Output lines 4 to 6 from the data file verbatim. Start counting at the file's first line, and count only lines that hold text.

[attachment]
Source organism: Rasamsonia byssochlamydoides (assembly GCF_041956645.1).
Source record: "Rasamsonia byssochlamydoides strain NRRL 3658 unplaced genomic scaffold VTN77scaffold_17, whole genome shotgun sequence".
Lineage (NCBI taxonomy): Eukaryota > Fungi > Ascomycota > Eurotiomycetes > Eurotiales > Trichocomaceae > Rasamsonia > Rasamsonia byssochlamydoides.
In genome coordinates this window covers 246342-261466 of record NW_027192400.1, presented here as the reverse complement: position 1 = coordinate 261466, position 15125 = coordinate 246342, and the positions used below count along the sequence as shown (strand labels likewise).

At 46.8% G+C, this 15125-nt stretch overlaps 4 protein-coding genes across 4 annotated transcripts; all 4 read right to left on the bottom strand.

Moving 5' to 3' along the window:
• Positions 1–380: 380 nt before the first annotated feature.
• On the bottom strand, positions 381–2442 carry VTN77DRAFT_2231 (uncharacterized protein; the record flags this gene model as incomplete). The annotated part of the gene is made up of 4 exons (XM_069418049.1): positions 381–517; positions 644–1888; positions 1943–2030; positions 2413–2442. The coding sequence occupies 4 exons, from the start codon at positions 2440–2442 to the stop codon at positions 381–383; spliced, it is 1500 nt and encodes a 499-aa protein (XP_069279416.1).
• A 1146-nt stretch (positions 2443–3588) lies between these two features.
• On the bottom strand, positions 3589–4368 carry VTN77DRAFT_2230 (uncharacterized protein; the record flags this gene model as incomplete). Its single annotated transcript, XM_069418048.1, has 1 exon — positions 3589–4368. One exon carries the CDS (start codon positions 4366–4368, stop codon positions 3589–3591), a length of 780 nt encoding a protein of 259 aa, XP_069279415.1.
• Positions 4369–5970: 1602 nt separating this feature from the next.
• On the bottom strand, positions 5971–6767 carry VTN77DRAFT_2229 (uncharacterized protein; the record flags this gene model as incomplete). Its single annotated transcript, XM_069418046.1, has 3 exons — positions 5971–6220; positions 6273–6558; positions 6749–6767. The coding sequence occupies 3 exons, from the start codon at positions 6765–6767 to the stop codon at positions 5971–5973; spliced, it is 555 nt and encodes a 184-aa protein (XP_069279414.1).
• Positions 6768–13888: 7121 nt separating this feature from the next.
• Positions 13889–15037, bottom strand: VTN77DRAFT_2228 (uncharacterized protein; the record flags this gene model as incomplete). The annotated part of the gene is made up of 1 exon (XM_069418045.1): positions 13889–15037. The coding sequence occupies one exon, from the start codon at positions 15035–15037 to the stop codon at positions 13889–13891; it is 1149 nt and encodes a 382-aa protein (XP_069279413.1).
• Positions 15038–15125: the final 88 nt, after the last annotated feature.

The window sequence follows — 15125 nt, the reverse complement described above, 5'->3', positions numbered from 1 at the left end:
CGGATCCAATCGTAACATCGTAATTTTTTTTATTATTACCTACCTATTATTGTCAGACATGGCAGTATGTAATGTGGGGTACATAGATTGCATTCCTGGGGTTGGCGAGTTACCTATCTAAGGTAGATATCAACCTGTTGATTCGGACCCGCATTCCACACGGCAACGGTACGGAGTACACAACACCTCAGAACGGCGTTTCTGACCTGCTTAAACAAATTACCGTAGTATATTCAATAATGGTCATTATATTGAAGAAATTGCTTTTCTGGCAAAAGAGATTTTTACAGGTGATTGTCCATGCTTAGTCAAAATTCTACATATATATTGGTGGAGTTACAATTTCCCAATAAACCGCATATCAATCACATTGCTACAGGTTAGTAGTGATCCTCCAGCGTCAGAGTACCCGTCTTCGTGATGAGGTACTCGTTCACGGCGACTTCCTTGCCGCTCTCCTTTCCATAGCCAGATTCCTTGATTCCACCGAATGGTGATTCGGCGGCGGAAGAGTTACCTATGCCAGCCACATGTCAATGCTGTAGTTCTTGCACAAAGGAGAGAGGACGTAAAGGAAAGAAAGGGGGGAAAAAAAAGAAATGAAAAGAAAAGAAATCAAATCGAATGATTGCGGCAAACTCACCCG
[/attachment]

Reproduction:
In genome coordinates this window covers 246342-261466 of record NW_027192400.1, presented here as the reverse complement: position 1 = coordinate 261466, position 15125 = coordinate 246342, and the positions used below count along the sequence as shown (strand labels likewise).

At 46.8% G+C, this 15125-nt stretch overlaps 4 protein-coding genes across 4 annotated transcripts; all 4 read right to left on the bottom strand.

Moving 5' to 3' along the window: